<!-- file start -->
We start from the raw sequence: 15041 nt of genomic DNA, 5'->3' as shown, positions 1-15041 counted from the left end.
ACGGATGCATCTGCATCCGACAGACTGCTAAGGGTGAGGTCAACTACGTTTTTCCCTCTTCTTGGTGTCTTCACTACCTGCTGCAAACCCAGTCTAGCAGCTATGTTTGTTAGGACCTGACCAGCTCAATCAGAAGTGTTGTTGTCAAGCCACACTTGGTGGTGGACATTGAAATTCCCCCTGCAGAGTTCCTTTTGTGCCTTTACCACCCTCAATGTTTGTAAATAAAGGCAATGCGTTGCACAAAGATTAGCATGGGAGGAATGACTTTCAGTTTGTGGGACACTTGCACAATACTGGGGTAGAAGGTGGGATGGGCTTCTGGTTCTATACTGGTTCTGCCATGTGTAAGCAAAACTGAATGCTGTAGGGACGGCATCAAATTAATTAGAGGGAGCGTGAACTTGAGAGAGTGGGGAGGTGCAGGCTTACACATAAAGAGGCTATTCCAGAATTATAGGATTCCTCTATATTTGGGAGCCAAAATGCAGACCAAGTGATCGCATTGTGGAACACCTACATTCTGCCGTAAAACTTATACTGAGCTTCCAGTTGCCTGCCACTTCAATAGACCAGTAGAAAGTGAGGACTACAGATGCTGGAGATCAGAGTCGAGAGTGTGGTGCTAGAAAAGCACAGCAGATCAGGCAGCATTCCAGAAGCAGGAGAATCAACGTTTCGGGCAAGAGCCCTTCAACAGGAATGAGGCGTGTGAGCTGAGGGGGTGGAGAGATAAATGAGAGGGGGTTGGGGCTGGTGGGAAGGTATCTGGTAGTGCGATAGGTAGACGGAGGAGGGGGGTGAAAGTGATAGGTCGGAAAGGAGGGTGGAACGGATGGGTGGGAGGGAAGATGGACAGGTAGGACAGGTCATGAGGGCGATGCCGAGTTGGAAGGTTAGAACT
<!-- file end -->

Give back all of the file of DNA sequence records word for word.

We start from the raw sequence: 15041 nt of genomic DNA, 5'->3' as shown, positions 1-15041 counted from the left end.
ACGGATGCATCTGCATCCGACAGACTGCTAAGGGTGAGGTCAACTACGTTTTTCCCTCTTCTTGGTGTCTTCACTACCTGCTGCAAACCCAGTCTAGCAGCTATGTTTGTTAGGACCTGACCAGCTCAATCAGAAGTGTTGTTGTCAAGCCACACTTGGTGGTGGACATTGAAATTCCCCCTGCAGAGTTCCTTTTGTGCCTTTACCACCCTCAATGTTTGTAAATAAAGGCAATGCGTTGCACAAAGATTAGCATGGGAGGAATGACTTTCAGTTTGTGGGACACTTGCACAATACTGGGGTAGAAGGTGGGATGGGCTTCTGGTTCTATACTGGTTCTGCCATGTGTAAGCAAAACTGAATGCTGTAGGGACGGCATCAAATTAATTAGAGGGAGCGTGAACTTGAGAGAGTGGGGAGGTGCAGGCTTACACATAAAGAGGCTATTCCAGAATTATAGGATTCCTCTATATTTGGGAGCCAAAATGCAGACCAAGTGATCGCATTGTGGAACACCTACATTCTGCCGTAAAACTTATACTGAGCTTCCAGTTGCCTGCCACTTCAATAGACCAGTAGAAAGTGAGGACTACAGATGCTGGAGATCAGAGTCGAGAGTGTGGTGCTAGAAAAGCACAGCAGATCAGGCAGCATTCCAGAAGCAGGAGAATCAACGTTTCGGGCAAGAGCCCTTCAACAGGAATGAGGCGTGTGAGCTGAGGGGGTGGAGAGATAAATGAGAGGGGGTTGGGGCTGGTGGGAAGGTATCTGGTAGTGCGATAGGTAGACGGAGGAGGGGGGTGAAAGTGATAGGTCGGAAAGGAGGGTGGAACGGATGGGTGGGAGGGAAGATGGACAGGTAGGACAGGTCATGAGGGCGATGCCGAGTTGGAAGGTTAGAACT